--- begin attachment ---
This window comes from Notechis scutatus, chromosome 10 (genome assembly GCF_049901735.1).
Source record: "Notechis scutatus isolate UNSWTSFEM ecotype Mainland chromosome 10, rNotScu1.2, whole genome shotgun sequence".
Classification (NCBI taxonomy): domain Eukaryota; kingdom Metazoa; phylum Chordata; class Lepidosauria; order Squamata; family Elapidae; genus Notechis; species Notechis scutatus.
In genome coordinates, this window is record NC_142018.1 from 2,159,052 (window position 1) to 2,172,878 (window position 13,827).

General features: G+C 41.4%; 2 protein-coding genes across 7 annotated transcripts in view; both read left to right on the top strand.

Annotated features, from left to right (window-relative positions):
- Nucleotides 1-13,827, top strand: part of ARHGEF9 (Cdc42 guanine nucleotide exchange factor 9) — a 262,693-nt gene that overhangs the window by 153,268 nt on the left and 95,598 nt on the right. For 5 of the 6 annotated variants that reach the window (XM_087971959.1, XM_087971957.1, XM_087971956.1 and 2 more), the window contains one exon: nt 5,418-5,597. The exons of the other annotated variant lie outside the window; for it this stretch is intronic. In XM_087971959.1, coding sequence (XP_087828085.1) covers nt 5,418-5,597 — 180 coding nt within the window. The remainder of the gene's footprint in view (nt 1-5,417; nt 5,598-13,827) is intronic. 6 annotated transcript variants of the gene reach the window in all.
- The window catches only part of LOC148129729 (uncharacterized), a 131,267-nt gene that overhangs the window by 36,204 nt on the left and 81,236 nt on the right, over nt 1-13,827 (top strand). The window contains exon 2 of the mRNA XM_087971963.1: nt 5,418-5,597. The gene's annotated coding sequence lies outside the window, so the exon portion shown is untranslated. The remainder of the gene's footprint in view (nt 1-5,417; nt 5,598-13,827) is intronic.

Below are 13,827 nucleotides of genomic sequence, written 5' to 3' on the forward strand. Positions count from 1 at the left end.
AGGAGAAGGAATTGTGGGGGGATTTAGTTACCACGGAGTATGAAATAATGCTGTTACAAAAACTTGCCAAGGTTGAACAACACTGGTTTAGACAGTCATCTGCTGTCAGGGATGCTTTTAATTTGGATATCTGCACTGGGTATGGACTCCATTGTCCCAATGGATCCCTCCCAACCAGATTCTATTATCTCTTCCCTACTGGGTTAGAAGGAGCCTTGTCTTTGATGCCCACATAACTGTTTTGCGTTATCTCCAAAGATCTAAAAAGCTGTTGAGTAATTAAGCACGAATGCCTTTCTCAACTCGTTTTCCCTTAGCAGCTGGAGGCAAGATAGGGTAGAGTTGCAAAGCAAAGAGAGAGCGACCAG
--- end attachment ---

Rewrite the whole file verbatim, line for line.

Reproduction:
This window comes from Notechis scutatus, chromosome 10 (genome assembly GCF_049901735.1).
Source record: "Notechis scutatus isolate UNSWTSFEM ecotype Mainland chromosome 10, rNotScu1.2, whole genome shotgun sequence".
Classification (NCBI taxonomy): domain Eukaryota; kingdom Metazoa; phylum Chordata; class Lepidosauria; order Squamata; family Elapidae; genus Notechis; species Notechis scutatus.
In genome coordinates, this window is record NC_142018.1 from 2,159,052 (window position 1) to 2,172,878 (window position 13,827).

General features: G+C 41.4%; 2 protein-coding genes across 7 annotated transcripts in view; both read left to right on the top strand.

Annotated features, from left to right (window-relative positions):
- Nucleotides 1-13,827, top strand: part of ARHGEF9 (Cdc42 guanine nucleotide exchange factor 9) — a 262,693-nt gene that overhangs the window by 153,268 nt on the left and 95,598 nt on the right. For 5 of the 6 annotated variants that reach the window (XM_087971959.1, XM_087971957.1, XM_087971956.1 and 2 more), the window contains one exon: nt 5,418-5,597. The exons of the other annotated variant lie outside the window; for it this stretch is intronic. In XM_087971959.1, coding sequence (XP_087828085.1) covers nt 5,418-5,597 — 180 coding nt within the window. The remainder of the gene's footprint in view (nt 1-5,417; nt 5,598-13,827) is intronic. 6 annotated transcript variants of the gene reach the window in all.
- The window catches only part of LOC148129729 (uncharacterized), a 131,267-nt gene that overhangs the window by 36,204 nt on the left and 81,236 nt on the right, over nt 1-13,827 (top strand). The window contains exon 2 of the mRNA XM_087971963.1: nt 5,418-5,597. The gene's annotated coding sequence lies outside the window, so the exon portion shown is untranslated. The remainder of the gene's footprint in view (nt 1-5,417; nt 5,598-13,827) is intronic.

Below are 13,827 nucleotides of genomic sequence, written 5' to 3' on the forward strand. Positions count from 1 at the left end.
AGGAGAAGGAATTGTGGGGGGATTTAGTTACCACGGAGTATGAAATAATGCTGTTACAAAAACTTGCCAAGGTTGAACAACACTGGTTTAGACAGTCATCTGCTGTCAGGGATGCTTTTAATTTGGATATCTGCACTGGGTATGGACTCCATTGTCCCAATGGATCCCTCCCAACCAGATTCTATTATCTCTTCCCTACTGGGTTAGAAGGAGCCTTGTCTTTGATGCCCACATAACTGTTTTGCGTTATCTCCAAAGATCTAAAAAGCTGTTGAGTAATTAAGCACGAATGCCTTTCTCAACTCGTTTTCCCTTAGCAGCTGGAGGCAAGATAGGGTAGAGTTGCAAAGCAAAGAGAGAGCGACCAG